Congress has reauthorized the National Flood Insurance Program (NFIP) through February 18, 2022. Prior to this most recent temporary reauthorization, the NFIP had been set to expire on December 3, 2021. Since 2017, there have been 18 temporary reauthorizations as more comprehensive and permanent legislative solutions to the program have failed to gain traction in Congress.
In the fall of 2021, Florida Sen. Rick Scott introduced three bills to reform the NFIP. Scott’s bills target, in part, the rate increases associated with FEMA’s Risk Rating 2.0 that are expected to impact more significantly property owners in coastal states such as Florida. Scott’s bills seek to encourage growth of the private flood insurance market through, among other proposals, an amendment to the NFIP’s “continuous coverage” requirement that property must keep an active NFIP policy to remain eligible for certain premium discounts. Under Scott’s proposal, consumers would remain eligible for those premium discounts even if they purchase a private flood insurance policy. In addition, Scott previously joined Sen. Mike Lee to sponsor a number of other bills seeking to revise the NFIP.
In November 2021, the National Flood Insurance Program Reauthorization and Reform Act of 2021 (NFIP Reauthorization and Reform Act) was introduced to the House and Senate – and H.R. 5802 and S. 3128 respectively. The nearly identical bills were introduced by Rep. Frank Pallone Jr. and Sen. Robert Menendez, both of New Jersey. The bills have bipartisan support from senators and representatives in Florida, Louisiana, Maryland, Mississippi, Pennsylvania, and New York. The NFIP Reauthorization and Reform Act specifically addresses concerns relating to Risk Rating 2.0 and the rate increases policyholders expect to see each year.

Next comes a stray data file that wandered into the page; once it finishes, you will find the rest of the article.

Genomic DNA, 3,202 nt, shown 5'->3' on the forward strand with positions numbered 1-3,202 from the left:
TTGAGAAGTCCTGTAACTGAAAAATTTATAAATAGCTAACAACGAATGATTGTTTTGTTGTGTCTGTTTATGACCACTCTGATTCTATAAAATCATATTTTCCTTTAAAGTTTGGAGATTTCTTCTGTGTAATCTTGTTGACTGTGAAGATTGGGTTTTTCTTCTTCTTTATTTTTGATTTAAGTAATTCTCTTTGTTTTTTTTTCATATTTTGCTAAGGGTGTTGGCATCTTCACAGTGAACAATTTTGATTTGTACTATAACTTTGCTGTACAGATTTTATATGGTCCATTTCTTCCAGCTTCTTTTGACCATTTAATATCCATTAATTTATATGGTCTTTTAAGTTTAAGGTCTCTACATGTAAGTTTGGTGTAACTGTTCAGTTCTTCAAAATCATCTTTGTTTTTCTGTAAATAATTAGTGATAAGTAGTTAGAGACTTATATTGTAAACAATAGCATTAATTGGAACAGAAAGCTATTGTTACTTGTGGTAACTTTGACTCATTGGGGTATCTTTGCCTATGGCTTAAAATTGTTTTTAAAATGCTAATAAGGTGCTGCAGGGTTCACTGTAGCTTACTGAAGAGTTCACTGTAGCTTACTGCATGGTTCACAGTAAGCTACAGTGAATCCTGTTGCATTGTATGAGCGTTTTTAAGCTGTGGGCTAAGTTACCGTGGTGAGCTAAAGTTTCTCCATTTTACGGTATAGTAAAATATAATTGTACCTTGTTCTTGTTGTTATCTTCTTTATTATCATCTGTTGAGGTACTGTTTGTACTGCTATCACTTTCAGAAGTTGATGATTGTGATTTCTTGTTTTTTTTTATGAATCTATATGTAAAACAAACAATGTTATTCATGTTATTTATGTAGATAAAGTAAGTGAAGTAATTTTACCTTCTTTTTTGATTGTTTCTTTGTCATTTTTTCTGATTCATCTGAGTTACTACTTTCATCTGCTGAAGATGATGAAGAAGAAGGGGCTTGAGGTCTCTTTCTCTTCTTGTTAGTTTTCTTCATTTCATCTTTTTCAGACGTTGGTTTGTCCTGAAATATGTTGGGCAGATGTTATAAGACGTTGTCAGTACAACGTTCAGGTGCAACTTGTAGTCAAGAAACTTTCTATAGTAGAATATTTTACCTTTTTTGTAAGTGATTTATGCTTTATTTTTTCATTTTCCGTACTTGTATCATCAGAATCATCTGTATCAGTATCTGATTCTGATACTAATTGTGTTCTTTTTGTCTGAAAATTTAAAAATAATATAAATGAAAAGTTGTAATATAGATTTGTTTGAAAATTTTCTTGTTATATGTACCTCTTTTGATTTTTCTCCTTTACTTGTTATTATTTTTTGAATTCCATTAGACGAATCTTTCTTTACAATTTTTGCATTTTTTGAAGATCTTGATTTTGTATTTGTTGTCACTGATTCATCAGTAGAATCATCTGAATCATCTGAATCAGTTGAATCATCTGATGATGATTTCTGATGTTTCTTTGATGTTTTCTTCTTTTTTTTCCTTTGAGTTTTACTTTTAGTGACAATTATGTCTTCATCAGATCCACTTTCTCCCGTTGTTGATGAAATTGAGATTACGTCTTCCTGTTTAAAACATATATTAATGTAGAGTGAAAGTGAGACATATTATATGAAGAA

As we previously noted, FEMA designed Risk Rating 2.0 so that flood insurance rates would be based on the actual flood risk and value of individual properties in efforts to provide more accurate pricing. Although FEMA anticipates many policyholders will see rate decreases, the new risk rating system places individuals in coastal areas at risk of facing significant year-over-year premium rate increases until the property reaches it full risk rate. Currently the NFIP contains an annual premium rate increase of 18% per year. The NFIP Reauthorization and Reform Act proposes to reduce the annual premium rate increase cap to 9% per year, maintaining the existing exceptions for misrated and lapsed policies.
For the past several years, when the NFIP was set to expire, Congress has temporarily authorized renewal of the NFIP without much review or consideration. The most recent reauthorization was included in a stopgap bill to keep the government funded through February 18, 2022. Though a number of bills that could overhaul the NFIP have been introduced, there appears to be little appetite in Congress for such bills. The rollout of Risk Rating 2.0 and the continued introduction of program-altering bills could require Congress to give the NFIP more attention than we have seen in prior years. Stay tuned as we continue to provide updates.